Obama Asks the Supreme Court to Take Up the Fight Over Immigration

The futures of 5 million people are on the line.

Supporters of Obama's executive action on immigration rally at the Supreme Court in Washington on November 15.J. Scott Applewhite/AP

Let our journalists help you make sense of the noise: Subscribe to the Mother Jones Daily newsletter and get a recap of news that matters.


The Obama administration asked the Supreme Court on Friday to take up a case that has stymied the president’s sweeping executive actions on immigration. President Obama’s executive orders, announced a year ago today, would have given temporary legal status to the undocumented parents of US citizens and expanded a program to protect immigrants who came to the United States illegally as children. Nearly 5 million undocumented immigrants would have been shielded from deportation.

Although the federal government is largely in control of immigration policy, Texas led 25 other states in opposing the measure, arguing that Obama’s executive actions overreached his authority and would force the states to provide services to the immigrants or modify their laws. They took their objections to court and the program has been suspended since February. The administration appealed the decision, but the Fifth Circuit Court of Appeals voted 2-1 earlier this month to uphold the earlier decision blocking the measure. 

The lower court’s decision “will force millions of people…to continue to work off the books, without the option of lawful employment to provide for their families,” the Department of Justice wrote in its petition to the Supreme Court. “And it will place a cloud over the lives of hundreds of thousands of people who came to the United States as children, have lived here for years, and been accorded deferred action.”

SIX TRUTHS

Reclaiming power from those who abuse it often starts with telling the truth. And in "This Is How Authoritarians Get Defeated," MoJo's Monika Bauerlein unpacks six truths to remember during the homestretch of an election where democracy, truth, and decency are on the line.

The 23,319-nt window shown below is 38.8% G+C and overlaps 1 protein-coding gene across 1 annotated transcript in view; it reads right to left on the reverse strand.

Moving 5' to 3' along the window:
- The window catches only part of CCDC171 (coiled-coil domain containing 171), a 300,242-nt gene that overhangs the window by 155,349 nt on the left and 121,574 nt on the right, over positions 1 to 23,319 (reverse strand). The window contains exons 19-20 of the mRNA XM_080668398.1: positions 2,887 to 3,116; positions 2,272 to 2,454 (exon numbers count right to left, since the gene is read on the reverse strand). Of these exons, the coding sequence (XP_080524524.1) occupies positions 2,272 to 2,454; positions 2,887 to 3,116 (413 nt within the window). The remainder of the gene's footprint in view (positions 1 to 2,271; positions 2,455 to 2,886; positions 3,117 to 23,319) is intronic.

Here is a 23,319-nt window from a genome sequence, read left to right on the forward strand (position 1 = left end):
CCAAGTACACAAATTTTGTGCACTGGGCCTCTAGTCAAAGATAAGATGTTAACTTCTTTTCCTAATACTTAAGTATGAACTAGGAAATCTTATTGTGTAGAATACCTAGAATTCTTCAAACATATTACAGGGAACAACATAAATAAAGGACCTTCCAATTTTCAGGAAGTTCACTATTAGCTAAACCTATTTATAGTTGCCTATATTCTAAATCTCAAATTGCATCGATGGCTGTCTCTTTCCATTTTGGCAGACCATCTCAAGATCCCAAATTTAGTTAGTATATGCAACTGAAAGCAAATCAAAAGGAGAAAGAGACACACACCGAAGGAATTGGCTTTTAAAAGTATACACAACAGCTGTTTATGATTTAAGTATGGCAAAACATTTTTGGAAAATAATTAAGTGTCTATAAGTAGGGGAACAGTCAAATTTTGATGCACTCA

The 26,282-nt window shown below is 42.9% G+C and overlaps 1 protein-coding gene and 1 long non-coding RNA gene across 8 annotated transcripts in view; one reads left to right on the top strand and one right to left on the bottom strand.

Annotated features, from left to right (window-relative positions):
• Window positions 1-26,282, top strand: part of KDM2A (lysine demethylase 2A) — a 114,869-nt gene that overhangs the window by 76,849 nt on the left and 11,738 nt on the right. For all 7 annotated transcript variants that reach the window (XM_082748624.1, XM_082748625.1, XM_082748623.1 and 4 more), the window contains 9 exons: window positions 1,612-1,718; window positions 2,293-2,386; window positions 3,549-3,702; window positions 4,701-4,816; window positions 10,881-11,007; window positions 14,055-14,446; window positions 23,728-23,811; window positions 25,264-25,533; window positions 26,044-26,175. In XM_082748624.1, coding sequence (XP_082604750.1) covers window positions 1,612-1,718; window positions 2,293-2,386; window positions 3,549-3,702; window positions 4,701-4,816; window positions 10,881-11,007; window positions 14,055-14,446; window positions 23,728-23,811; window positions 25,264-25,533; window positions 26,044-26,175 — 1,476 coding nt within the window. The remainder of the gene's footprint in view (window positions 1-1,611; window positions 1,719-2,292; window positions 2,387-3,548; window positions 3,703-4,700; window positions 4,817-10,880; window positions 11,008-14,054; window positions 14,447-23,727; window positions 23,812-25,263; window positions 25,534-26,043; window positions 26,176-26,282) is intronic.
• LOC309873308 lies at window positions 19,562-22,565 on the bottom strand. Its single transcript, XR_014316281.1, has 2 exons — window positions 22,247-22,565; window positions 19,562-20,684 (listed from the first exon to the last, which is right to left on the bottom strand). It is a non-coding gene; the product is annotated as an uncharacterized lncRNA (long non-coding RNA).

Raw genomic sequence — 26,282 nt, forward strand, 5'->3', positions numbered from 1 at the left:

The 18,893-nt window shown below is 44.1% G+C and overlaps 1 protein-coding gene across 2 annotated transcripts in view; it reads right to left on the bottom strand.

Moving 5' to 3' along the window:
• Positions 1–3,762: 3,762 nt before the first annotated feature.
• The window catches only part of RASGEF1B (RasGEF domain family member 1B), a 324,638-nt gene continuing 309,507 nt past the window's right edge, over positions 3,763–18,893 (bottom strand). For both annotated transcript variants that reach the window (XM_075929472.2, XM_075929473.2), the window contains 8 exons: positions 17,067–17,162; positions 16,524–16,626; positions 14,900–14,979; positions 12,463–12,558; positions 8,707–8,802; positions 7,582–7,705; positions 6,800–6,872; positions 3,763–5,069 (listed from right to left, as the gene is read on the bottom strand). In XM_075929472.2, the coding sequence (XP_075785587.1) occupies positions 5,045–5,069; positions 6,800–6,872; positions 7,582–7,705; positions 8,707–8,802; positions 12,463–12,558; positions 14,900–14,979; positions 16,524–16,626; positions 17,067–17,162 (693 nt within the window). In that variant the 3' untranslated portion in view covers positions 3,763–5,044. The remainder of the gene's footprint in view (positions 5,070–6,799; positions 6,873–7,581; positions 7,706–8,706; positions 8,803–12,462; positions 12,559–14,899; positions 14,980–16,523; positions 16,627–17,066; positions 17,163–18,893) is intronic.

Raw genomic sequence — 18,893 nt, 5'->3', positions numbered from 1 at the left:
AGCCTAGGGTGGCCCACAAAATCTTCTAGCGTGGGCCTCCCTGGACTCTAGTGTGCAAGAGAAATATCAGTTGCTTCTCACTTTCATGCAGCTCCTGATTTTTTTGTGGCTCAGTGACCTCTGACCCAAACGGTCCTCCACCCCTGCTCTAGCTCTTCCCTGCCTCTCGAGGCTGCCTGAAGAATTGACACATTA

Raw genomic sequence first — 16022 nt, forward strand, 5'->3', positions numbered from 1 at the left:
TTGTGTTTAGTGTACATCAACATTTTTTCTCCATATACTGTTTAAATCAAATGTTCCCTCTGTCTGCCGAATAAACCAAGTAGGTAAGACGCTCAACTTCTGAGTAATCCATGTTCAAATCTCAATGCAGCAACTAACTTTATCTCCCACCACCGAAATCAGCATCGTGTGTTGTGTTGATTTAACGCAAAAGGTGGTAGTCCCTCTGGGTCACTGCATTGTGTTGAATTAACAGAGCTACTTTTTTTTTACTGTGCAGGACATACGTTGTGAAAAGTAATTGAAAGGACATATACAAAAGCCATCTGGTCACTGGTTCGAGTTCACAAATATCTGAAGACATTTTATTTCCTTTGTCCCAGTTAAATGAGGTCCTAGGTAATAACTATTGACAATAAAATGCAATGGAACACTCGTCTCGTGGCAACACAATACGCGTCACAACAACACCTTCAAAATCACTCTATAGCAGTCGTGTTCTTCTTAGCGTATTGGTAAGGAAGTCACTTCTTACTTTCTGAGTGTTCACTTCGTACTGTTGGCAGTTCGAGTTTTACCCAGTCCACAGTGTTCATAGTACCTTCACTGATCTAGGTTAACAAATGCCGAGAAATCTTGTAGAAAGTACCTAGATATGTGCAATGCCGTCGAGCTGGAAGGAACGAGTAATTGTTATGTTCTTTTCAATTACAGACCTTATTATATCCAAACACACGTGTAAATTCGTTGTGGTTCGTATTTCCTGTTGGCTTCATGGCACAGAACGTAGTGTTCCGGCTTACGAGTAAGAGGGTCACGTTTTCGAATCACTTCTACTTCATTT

Truth #1: The chaos is the point.

Truth #2: Team Reality is bigger than it seems.

Truth #3: Facebook owns this.

Truth #4: When we go to work, we're in the fight.

Truth #5: It's about minority rule.

Truth #6: The only thing that can save us is…us.

Please take a moment to see how all these truths add up, because what happens in the weeks and months ahead will reverberate for at least a generation and we better be prepared.

And if you think journalism like Mother Jones'—that calls it like it is, that will never acquiesce to power, that looks where others don't—can help guide us through this historic, high-stakes moment, and you're able to right now, please help us reach our $350,000 goal by October 31 with a donation today. It's all hands on deck for democracy.

payment methods

SIX TRUTHS

Reclaiming power from those who abuse it often starts with telling the truth. And in "This Is How Authoritarians Get Defeated," MoJo's Monika Bauerlein unpacks six truths to remember during the homestretch of an election where democracy, truth, and decency are on the line.

Truth #1: The chaos is the point.

Truth #2: Team Reality is bigger than it seems.

Truth #3: Facebook owns this.

Truth #4: When we go to work, we're in the fight.

Truth #5: It's about minority rule.

Truth #6: The only thing that can save us is…us.

Please take a moment to see how all these truths add up, because what happens in the weeks and months ahead will reverberate for at least a generation and we better be prepared.

And if you think journalism like Mother Jones'—that calls it like it is, that will never acquiesce to power, that looks where others don't—can help guide us through this historic, high-stakes moment, and you're able to right now, please help us reach our $350,000 goal by October 31 with a donation today. It's all hands on deck for democracy.

payment methods

We Recommend

Latest

Sign up for our free newsletter

Subscribe to the Mother Jones Daily to have our top stories delivered directly to your inbox.

Get our award-winning magazine

Save big on a full year of investigations, ideas, and insights.

Subscribe

Support our journalism

Help Mother Jones' reporters dig deep with a tax-deductible donation.

Donate